Surviving the Storm in Hong Kong

August 24, 2022 Updated: August 24, 2022

Commentary

By the time this article is out, Hong Kong would have already been hit by a tropical storm Ma-On (馬鞍) that will bring already a “quiet” Hong Kong to a standstill. Damages done by a typhoon are acute, and the city always recovers and goes back to normalcy.

But for those who still remain in the city, have constantly witnessed the dismantling process getting worse by the day, since the social movement in 2019 and subsequently with the COVID “zero tolerance” policy. How quickly will Hong Kong turn into just another Chinese city, with a high level of surveillance and restriction of freedoms? It is all happening now.

With former Chief Executive (CE) Carrie Lam gone, and now former police and hardliner John Lee taking over the helm as CE who just follow Beijing orders, this sense of hopelessness was unimaginable years before. Hong Kong indeed is run like a police state, and the “rule by fear” tactics are just shocking. The pan-democratic camp is all wiped out in two short years.

Close to around 2,700 people are now detained in the Hong Kong prison system, with most of the cases related to the social movement of 2019. Of the 2,700, over 200 activists and politicians are alleged to be in violation of the Hong Kong national security law (NSL). Their “crime?” Organizing a primary within the pan-democratic camp; hosting the candlelight vigils for the 1989 Tiananmen victims, or being the trustees of a humanitarian fund whose core function is to provide legal aid for those arrested during the 2019 social movement.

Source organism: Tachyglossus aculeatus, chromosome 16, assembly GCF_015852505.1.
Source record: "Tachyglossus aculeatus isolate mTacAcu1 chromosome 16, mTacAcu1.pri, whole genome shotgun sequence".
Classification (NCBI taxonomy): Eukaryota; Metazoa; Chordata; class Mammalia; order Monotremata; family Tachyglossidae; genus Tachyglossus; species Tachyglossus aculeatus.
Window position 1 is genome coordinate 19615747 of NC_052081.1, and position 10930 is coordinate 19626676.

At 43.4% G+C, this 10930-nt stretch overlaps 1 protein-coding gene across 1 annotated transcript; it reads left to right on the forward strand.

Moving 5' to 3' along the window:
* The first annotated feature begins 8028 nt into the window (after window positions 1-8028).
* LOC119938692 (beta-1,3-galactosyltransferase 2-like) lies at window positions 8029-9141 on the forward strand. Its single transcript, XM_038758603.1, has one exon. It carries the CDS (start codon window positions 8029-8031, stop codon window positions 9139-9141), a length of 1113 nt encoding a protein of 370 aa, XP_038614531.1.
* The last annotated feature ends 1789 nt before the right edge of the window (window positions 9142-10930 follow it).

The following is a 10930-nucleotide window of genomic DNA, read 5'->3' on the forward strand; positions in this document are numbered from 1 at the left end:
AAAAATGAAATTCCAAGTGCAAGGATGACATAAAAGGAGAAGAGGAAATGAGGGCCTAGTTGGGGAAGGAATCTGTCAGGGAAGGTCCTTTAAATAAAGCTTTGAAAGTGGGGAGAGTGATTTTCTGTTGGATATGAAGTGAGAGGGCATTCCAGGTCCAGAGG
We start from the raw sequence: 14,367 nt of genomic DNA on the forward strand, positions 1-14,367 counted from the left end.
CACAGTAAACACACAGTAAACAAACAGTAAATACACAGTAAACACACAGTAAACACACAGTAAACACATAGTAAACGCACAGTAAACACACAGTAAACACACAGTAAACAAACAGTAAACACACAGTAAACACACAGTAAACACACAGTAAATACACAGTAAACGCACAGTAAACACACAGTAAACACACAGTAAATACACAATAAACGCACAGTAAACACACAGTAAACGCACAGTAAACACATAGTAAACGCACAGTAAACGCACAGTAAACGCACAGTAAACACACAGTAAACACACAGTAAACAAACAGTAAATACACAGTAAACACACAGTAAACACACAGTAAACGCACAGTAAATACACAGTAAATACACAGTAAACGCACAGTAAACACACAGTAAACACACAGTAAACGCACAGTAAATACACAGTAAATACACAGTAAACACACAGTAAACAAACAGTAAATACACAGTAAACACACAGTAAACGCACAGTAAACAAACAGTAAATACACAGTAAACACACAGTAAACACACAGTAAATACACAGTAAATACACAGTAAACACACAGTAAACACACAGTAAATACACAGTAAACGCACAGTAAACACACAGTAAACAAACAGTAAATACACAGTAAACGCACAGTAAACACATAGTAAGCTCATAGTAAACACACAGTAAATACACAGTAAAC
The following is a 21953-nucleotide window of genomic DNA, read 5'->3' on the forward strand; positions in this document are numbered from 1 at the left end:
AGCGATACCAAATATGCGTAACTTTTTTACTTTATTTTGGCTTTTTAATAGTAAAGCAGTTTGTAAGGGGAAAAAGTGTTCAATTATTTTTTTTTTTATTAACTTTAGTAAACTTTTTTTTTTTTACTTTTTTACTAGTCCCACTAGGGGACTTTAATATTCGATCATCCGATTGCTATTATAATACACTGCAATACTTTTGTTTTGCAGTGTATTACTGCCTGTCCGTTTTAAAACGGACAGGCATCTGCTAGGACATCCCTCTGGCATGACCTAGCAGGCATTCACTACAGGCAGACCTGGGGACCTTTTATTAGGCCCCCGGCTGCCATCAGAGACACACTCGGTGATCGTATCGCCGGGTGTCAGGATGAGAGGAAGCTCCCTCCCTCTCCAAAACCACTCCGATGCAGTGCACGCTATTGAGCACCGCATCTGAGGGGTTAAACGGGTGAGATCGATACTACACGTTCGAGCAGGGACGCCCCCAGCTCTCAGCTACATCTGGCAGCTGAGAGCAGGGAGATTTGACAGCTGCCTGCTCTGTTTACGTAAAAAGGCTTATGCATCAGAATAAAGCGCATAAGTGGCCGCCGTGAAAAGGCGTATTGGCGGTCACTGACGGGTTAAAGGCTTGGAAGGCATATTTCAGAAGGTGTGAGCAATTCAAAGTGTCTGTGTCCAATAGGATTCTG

These activities should have been well protected by the Basic Law of Hong Kong, but not anymore.

As far as businesses are concerned, and reiterated with warnings and signals by the different international chambers of commerce in the city, the NSL purge and the strict COVID restriction in Hong Kong have been a big deterrent for foreign investors to continue pumping money into Hong Kong. That said, most multinationals and investment banks have contingency plans for Hong Kong, and this time, political risks are not just taken into consideration, this factor carries the most weight.

The U.S.A. and Canada have issued “warnings” for their citizens who travel to Hong Kong due to the city’s political instability.

The Hong Kong headline news is the 47 activists and politicians who were alleged to seize “the ruling power” of Hong Kong; and the Apple Daily seven, with founder Jimmy Lai and the other 6 senior executives of the now defunct newspaper, are alleged to be in violation of subversion under NSL.

These baseless charges are indeed laughable, but no joke to those in power. Some of the NSL “suspects” are fortunate enough to be remanded on bail, they still have freedom of movement before the trial; but for the majority of NSL “suspects” who are remanded in custody (locked in prison), they will have a difficult time to keep fighting the long court battle.